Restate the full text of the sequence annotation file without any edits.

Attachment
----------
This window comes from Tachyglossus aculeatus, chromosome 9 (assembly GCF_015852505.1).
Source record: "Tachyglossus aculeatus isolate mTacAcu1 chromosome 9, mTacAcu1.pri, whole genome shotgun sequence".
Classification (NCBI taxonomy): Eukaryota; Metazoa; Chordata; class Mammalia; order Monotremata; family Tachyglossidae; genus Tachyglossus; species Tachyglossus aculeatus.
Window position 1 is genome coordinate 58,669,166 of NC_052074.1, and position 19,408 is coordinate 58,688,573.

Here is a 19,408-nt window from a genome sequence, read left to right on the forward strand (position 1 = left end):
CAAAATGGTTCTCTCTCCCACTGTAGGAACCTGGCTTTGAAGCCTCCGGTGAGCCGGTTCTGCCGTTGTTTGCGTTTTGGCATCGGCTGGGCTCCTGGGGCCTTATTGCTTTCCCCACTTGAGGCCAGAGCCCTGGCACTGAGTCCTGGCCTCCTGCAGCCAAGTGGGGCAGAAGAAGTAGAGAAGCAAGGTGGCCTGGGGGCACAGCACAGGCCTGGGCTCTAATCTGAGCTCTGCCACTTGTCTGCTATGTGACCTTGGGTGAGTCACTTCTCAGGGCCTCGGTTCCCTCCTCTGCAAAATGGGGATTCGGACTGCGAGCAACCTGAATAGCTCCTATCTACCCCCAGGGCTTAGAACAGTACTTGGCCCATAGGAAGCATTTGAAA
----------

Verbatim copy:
This window comes from Tachyglossus aculeatus, chromosome 9 (assembly GCF_015852505.1).
Source record: "Tachyglossus aculeatus isolate mTacAcu1 chromosome 9, mTacAcu1.pri, whole genome shotgun sequence".
Classification (NCBI taxonomy): Eukaryota; Metazoa; Chordata; class Mammalia; order Monotremata; family Tachyglossidae; genus Tachyglossus; species Tachyglossus aculeatus.
Window position 1 is genome coordinate 58,669,166 of NC_052074.1, and position 19,408 is coordinate 58,688,573.

Here is a 19,408-nt window from a genome sequence, read left to right on the forward strand (position 1 = left end):
CAAAATGGTTCTCTCTCCCACTGTAGGAACCTGGCTTTGAAGCCTCCGGTGAGCCGGTTCTGCCGTTGTTTGCGTTTTGGCATCGGCTGGGCTCCTGGGGCCTTATTGCTTTCCCCACTTGAGGCCAGAGCCCTGGCACTGAGTCCTGGCCTCCTGCAGCCAAGTGGGGCAGAAGAAGTAGAGAAGCAAGGTGGCCTGGGGGCACAGCACAGGCCTGGGCTCTAATCTGAGCTCTGCCACTTGTCTGCTATGTGACCTTGGGTGAGTCACTTCTCAGGGCCTCGGTTCCCTCCTCTGCAAAATGGGGATTCGGACTGCGAGCAACCTGAATAGCTCCTATCTACCCCCAGGGCTTAGAACAGTACTTGGCCCATAGGAAGCATTTGAAA